And what of the issue of open source clients for proprietary protocols? Basically, if there are security issues of any kind (even denial-of-service), the responsibility really rests on the designer of the protocol and the implementer of the server. There is nothing that you can do to stop abusive clients. Trying to keep the protocol secret is pretty much doomed to be ineffective. My guess is that Gnap's release will contribute a fairly small amount overall to the abuse that the Napster servers get (and apparently they have already been getting some well before the Gnap release).

I suspect that the broader issue is who gets to control the protocol. In today's world, companies just don't get to lock other people out from implementing their protocols. The Internet is not a small, controlled, closed world. It's never been explicitly said, but it's not hard to guess that the real reason for Napster's concern over Gnap is the extent to which it might detract from Napster's control over advertisement delivery. As more and more new advertiser-driven Net protocols are introduced, it's likely this won't be the last wrangle over a free software implementation.

Slashdot Quality goes down., posted 30 Nov 1999 at 22:31 UTC by ber » (Master)

This one of many occasions where I feel that the quality of slashdot is significantly going down. My reading frequency is getting lower and lower. Another example is the topic of

Bruce Perens Discusses Lawsuit Against Corel were Hemos had to appologise himself and Justin's need for an Apology to Readers, Corel, et al because of his speculations that Corel might drop WINE.

Sometimes people tend to forget that slashdot still is mostly a story link page based on the personal opinions of the writers. It is not a newspaper, it does not do journalism.

It's only a matter of time, posted 1 Dec 1999 at 18:44 UTC by scandal » (Master)

There have been several examples where once a protocol becomes popular enough, someone writes a free server. Consider Ultima Online which now has several grey servers running where you don't have to pay the monthly subscription fee. Companies need to start realizing that designing good protocols and providing better service is what is going to keep them in business. Even distributing binary only releases and encrypting client-server traffic will not stop the truly determined.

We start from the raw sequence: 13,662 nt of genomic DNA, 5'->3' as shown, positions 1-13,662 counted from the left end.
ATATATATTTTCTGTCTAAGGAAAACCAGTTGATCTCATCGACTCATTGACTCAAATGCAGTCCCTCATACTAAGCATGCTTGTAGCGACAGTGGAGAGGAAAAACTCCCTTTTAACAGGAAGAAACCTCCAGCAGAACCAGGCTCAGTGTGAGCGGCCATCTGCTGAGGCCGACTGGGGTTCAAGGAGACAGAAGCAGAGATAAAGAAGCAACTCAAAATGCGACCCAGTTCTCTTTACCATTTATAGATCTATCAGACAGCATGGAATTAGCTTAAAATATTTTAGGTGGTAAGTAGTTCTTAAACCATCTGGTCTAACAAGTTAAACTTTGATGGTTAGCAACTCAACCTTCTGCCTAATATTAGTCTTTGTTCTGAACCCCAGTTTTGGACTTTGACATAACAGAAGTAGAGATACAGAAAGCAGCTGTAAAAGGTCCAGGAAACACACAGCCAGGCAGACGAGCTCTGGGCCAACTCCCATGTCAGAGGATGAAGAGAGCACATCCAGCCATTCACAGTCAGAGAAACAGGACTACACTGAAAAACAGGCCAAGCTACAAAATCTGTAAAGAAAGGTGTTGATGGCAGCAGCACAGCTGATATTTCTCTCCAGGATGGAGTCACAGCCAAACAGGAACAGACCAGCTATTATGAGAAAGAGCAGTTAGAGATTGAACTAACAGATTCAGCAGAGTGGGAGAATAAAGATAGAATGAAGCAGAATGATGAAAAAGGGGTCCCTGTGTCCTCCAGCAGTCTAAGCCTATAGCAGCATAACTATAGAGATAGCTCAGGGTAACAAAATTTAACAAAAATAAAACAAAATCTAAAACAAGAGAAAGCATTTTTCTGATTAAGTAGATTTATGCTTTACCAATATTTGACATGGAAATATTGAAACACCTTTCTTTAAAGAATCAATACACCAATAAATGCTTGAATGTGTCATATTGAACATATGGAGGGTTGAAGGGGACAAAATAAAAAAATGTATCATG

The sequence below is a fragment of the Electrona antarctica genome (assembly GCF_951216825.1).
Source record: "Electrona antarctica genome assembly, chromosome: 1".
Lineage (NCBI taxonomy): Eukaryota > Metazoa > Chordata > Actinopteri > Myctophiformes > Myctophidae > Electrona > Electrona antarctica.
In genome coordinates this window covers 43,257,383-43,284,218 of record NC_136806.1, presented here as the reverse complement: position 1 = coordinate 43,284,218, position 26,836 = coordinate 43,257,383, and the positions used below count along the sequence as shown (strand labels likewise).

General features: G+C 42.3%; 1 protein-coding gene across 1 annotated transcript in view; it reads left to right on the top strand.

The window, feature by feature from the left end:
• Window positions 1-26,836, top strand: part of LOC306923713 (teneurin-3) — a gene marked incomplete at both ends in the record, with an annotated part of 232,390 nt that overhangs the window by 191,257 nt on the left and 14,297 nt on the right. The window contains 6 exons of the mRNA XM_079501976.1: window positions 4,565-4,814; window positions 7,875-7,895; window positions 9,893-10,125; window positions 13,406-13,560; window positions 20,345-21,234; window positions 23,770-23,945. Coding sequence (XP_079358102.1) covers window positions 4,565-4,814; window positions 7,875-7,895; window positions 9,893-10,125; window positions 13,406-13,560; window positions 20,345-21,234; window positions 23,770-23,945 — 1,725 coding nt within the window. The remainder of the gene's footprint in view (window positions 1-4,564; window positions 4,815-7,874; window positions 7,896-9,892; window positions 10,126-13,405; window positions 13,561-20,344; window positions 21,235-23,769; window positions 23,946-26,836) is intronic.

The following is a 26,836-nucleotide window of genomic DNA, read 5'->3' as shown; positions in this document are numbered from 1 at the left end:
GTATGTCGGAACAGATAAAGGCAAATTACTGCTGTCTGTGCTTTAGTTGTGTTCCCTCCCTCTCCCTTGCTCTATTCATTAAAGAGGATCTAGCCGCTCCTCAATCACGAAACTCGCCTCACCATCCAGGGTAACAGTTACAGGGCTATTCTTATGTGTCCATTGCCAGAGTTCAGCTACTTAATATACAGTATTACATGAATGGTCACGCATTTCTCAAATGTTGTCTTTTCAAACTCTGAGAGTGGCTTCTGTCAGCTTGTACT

On a related note, some friends and I were discussing napster and pondering how it could be extended into a more generic data distribution mechanism. However, we had a pretty hard time of thinking of other sorts of data which it would be more convenient to get from a napster-like server than from the WWW or FTP servers.

Extending napster idea, posted 3 Dec 1999 at 23:06 UTC by jtraub » (Journeyer)

I've also been thinking about this recently, and posted a brief schema on how I'd go about this onto /. under the napster controversy discussion. The link to it is here

Bruce Perens on Slashdot, posted 8 Dec 1999 at 15:50 UTC by Qbert » (Journeyer)

Bruce, with all due respect, you should be the one apologizing for your comments about suing Corel. You should know better than to fire off threats like those in a public forum unless you really mean them.

I write as someone who gets hot-headed and says combatative things about bad-faith moves by software companies, just like you. I was especially vocal about Apple's original ASPL, back when ESR was taking lots of flack for being an Apple apologist. In retrospect, I regret my vitriol. Luckily for me, I'm not a famous open-source advocate, so my words had minimal consequence. But you are, and, for better or for worse, you have to take responsibility for the weight of your words.

I think the whole open-source leadership has some coming of age to do, as we all realize that we need diplomats and press figures as well as hackers and idealogues. I am confident that this coming of age will take place in its due time. I hope, in the meantime, that you will be more circumspect about what you say, now that you've been burned once. Like so many, I put my trust in you.

Respectfully, --Quinn